‘Viewability’ Better Than Clicks To Measure Online Ads
Continuing to lose face among marketers, new research shows that clicks and total impressions are far from the best way to measure online conversions.
Rather, new findings from comScore and Pretarget — both of which market ad targeting services — show a stronger correlation between ad
“viewability” and hover time, and conversion rates.
The findings indicate that the traditional way of buying mass impressions and hoping for conversions, i.e., “spray and pray,” is not the most effective approach, according to Kirby Winfield, senior vice president, corporate development at comScore.
“It once again demonstrates the perils of relying on click-throughs for measuring the performance of display ad campaigns, with this metric showing virtually zero correlation with total conversions,” Winfield said.
To arrive at these initial findings, the “intent targeting” specialists at Pretarget analyzed 263 million impressions over nine months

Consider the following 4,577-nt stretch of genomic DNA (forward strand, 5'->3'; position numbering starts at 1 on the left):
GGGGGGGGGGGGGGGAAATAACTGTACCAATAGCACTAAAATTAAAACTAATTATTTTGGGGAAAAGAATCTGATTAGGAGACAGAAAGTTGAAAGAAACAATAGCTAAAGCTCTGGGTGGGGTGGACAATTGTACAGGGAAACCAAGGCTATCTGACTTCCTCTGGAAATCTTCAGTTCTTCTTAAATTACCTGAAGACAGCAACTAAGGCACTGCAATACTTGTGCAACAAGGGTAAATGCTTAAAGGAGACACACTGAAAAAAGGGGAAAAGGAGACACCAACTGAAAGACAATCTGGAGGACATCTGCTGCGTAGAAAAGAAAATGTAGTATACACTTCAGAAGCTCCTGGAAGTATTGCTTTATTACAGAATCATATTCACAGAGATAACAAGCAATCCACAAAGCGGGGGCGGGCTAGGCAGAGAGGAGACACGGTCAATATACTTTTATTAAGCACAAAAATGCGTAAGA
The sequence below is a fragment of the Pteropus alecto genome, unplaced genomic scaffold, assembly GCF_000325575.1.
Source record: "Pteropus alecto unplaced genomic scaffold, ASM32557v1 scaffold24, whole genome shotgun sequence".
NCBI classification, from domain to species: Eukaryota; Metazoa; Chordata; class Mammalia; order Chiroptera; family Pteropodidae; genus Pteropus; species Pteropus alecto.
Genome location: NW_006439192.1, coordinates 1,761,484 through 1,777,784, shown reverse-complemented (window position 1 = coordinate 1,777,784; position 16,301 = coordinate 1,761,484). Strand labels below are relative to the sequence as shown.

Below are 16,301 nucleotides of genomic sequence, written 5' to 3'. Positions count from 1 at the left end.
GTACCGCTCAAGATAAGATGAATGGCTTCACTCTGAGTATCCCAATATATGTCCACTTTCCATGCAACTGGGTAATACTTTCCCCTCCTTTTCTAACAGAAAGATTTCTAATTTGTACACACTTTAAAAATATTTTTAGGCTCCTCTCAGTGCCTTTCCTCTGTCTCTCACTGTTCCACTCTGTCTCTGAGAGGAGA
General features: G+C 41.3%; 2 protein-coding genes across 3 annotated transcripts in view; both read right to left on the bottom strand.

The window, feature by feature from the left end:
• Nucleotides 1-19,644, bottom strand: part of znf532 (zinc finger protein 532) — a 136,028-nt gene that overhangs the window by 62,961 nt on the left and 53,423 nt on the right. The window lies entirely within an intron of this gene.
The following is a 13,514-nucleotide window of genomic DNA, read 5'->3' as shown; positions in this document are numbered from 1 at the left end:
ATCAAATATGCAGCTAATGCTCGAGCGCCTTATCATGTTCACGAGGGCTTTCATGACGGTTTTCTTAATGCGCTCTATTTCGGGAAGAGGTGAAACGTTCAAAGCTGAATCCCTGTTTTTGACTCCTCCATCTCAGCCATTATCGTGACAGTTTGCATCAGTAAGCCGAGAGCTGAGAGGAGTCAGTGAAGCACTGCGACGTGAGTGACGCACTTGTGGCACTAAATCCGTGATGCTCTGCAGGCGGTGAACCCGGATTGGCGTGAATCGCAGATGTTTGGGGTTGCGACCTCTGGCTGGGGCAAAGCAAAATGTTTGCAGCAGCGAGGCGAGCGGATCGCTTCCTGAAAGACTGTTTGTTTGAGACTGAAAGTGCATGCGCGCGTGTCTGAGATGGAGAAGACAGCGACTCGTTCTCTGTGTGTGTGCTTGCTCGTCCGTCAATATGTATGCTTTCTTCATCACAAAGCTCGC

across 18 advertisers in numerous verticals. Pretarget then used comScore validated Campaign Essentials to collect “viewability,” and hover data and a
DSP to collect click and cookie-based conversion data.
Read more: MediaPost
With New Video Portal, AOL
Puts The ‘On’ Back In America Online
Sometimes, what’s old is new again. AOL, whose robust content syndication strategy has helped distance itself from its aggregator past, is once again touting itself as a portal – this time for all things video.
The new hub, dubbed “AOL On,” was dubbed Tuesday evening during its portion of the digital “NewFront” to advertisers, agencies and the press in New York City.